History of Photography

Introduction History of Photography (Encyclopaedia Britannica)

A World History of Photography (by Naomi Rosenblum)

The Story Behind the Pictures 1827-1991 (by Hans-Michael Koetzle)

Photographers' Dictionary
(based on "20th Century Photography - Museum Ludwig Cologne")



Photographers' Dictionary

(based on "20th Century Photography-Museum Ludwig Cologne")



see also:

Nicephore Niepce.

View from the Study Window, 1827


Nicephore Niepce

(From Wikipedia, the free encyclopedia)

Joseph Nicéphore Niépce (March 7, 1765 – July 5, 1833) was a French inventor, most noted as the inventor of photography and a pioneer in the field. He is well-known for taking some of the earliest photographs, dating to the 1820s.
Joseph Niépce was born on 7 March 1765 in Chalon-sur-Saône, France. He created the first permanent photograph, of the exterior of his home, around 1826. The photograph was made using a camera obscura and a sheet of pewter coated with bitumen of Judea, an asphalt that when exposed to light, hardened permanently. This first photograph was captured during an eight hour exposure, taking so much time that the sun passed overhead and thus illuminating both sides of the courtyard.
Niépce did not have a steady enough hand to trace the inverted images created by the camera obscura, as was popular in his day, so he looked for a way to capture an image permanently. He experimented with lithography, which led him in his attempt to take a photograph using a camera obscura. Niépce also experimented with silver chloride, which hardens when exposed to light, but eventually looked to the bitumen, which he used in his first successful attempt at capturing nature photographically. He dissolved the bitumen in lavender oil, a solvent often used in varnishes, and coated the sheet of pewter with this light capturing mixture, he placed the sheet inside a camera obscura to capture the picture, and eight hours later removed it and washed it with lavender oil to remove the unexposed bitumen.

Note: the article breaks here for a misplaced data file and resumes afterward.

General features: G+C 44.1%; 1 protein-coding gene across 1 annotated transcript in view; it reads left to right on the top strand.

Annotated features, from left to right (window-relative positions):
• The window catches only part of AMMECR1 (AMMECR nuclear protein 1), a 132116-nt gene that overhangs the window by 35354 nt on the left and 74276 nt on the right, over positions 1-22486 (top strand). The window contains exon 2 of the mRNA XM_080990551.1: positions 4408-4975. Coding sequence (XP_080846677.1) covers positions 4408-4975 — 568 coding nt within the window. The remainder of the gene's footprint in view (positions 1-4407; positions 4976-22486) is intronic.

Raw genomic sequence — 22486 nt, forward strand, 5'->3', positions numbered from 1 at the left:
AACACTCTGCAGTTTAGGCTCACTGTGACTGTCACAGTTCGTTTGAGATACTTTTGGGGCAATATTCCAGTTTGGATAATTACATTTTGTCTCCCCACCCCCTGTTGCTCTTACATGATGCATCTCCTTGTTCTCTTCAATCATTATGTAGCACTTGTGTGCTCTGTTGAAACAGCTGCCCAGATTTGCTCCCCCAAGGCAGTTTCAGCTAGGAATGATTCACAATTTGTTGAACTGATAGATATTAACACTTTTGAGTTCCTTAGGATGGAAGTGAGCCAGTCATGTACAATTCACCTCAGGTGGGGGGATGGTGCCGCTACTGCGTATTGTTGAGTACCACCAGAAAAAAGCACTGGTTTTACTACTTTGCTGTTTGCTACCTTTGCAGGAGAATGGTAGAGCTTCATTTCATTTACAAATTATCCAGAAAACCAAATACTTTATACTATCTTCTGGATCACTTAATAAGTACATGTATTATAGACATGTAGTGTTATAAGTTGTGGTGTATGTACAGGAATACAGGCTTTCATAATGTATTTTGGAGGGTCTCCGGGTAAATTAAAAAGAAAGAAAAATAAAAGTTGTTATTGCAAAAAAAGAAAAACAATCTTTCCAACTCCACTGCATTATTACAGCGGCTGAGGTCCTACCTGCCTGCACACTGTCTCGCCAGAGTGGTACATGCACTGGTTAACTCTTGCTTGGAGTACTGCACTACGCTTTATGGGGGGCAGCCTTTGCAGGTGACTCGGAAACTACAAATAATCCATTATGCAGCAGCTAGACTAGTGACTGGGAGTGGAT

He began experimenting to set optical images in 1793. Some of his early experiments made images, but they faded very fast. It was said that he made the first long lasting images in 1824. The earliest known example of a Niépce photograph (or any other photograph) was created in June or July of 1827 or 1826, according to some information. Niépce called his process heliography, which literally means "sun writing".
Starting in 1829 he began collaborating on improved photographic processes with Louis Daguerre, and together they developed the physautotype, a process that used lavender oil. The partnership lasted until Niépce’s death in 1833. At this point Daguerre continued with experimentation, and in 1839 revealed to the public his new process for taking pictures, which he called the Daguerreotype, after himself, and for a good many years Niépce received no credit for what was essentially his invention. Niépce’s son eventually fought for and won his father's right to be credited for this invention, but Niépce’s name was never as well known as was Daguerre’s.
In 2002, an earlier remaining photograph which had been taken by Niépce was found in a French photograph collection. The photograph was found to been taken in 1825, and it was an image of an engraving of a young boy leading a horse into a stable. The photograph itself later sold for 450,000 euros at an auction.


Homage to Niepce:
double-page spread from Miroirdu Monde, June 17, 1933. Hi's View from the Study Window had yet to be discovered.


View from His Window at Le Gras, c. 1827. Heliograph. Gernsheim Collection.


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